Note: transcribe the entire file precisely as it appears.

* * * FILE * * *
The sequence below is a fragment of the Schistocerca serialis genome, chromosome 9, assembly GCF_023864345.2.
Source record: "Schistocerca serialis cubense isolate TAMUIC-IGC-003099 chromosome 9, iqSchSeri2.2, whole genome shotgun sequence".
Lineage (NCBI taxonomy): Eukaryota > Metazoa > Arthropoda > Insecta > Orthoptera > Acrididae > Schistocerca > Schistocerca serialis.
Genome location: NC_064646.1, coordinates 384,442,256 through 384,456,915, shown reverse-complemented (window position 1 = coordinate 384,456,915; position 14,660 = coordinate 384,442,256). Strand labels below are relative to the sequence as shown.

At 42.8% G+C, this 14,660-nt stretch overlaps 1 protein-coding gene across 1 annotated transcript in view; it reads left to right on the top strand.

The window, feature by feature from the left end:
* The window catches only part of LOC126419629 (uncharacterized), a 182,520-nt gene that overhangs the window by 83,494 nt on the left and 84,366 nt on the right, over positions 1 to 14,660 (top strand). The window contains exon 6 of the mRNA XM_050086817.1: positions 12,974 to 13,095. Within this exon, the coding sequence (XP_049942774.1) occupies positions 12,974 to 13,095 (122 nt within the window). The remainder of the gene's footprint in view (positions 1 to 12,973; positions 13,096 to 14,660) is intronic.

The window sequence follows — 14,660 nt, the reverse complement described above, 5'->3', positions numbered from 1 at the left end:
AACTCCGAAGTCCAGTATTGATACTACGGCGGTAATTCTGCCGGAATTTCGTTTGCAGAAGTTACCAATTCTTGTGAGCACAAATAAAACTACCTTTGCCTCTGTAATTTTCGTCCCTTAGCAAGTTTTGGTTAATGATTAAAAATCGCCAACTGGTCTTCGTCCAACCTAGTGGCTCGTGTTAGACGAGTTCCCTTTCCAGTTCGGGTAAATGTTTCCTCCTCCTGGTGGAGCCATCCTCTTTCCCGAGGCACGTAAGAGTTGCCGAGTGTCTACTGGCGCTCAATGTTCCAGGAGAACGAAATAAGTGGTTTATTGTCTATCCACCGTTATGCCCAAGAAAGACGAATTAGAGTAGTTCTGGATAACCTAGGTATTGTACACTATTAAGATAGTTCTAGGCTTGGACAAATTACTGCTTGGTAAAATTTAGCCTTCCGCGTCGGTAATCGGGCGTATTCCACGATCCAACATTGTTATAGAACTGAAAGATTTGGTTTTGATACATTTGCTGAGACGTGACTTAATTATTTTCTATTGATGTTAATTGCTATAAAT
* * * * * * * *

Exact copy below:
The sequence below is a fragment of the Schistocerca serialis genome, chromosome 9, assembly GCF_023864345.2.
Source record: "Schistocerca serialis cubense isolate TAMUIC-IGC-003099 chromosome 9, iqSchSeri2.2, whole genome shotgun sequence".
Lineage (NCBI taxonomy): Eukaryota > Metazoa > Arthropoda > Insecta > Orthoptera > Acrididae > Schistocerca > Schistocerca serialis.
Genome location: NC_064646.1, coordinates 384,442,256 through 384,456,915, shown reverse-complemented (window position 1 = coordinate 384,456,915; position 14,660 = coordinate 384,442,256). Strand labels below are relative to the sequence as shown.

At 42.8% G+C, this 14,660-nt stretch overlaps 1 protein-coding gene across 1 annotated transcript in view; it reads left to right on the top strand.

The window, feature by feature from the left end:
* The window catches only part of LOC126419629 (uncharacterized), a 182,520-nt gene that overhangs the window by 83,494 nt on the left and 84,366 nt on the right, over positions 1 to 14,660 (top strand). The window contains exon 6 of the mRNA XM_050086817.1: positions 12,974 to 13,095. Within this exon, the coding sequence (XP_049942774.1) occupies positions 12,974 to 13,095 (122 nt within the window). The remainder of the gene's footprint in view (positions 1 to 12,973; positions 13,096 to 14,660) is intronic.

The window sequence follows — 14,660 nt, the reverse complement described above, 5'->3', positions numbered from 1 at the left end:
AACTCCGAAGTCCAGTATTGATACTACGGCGGTAATTCTGCCGGAATTTCGTTTGCAGAAGTTACCAATTCTTGTGAGCACAAATAAAACTACCTTTGCCTCTGTAATTTTCGTCCCTTAGCAAGTTTTGGTTAATGATTAAAAATCGCCAACTGGTCTTCGTCCAACCTAGTGGCTCGTGTTAGACGAGTTCCCTTTCCAGTTCGGGTAAATGTTTCCTCCTCCTGGTGGAGCCATCCTCTTTCCCGAGGCACGTAAGAGTTGCCGAGTGTCTACTGGCGCTCAATGTTCCAGGAGAACGAAATAAGTGGTTTATTGTCTATCCACCGTTATGCCCAAGAAAGACGAATTAGAGTAGTTCTGGATAACCTAGGTATTGTACACTATTAAGATAGTTCTAGGCTTGGACAAATTACTGCTTGGTAAAATTTAGCCTTCCGCGTCGGTAATCGGGCGTATTCCACGATCCAACATTGTTATAGAACTGAAAGATTTGGTTTTGATACATTTGCTGAGACGTGACTTAATTATTTTCTATTGATGTTAATTGCTATAAAT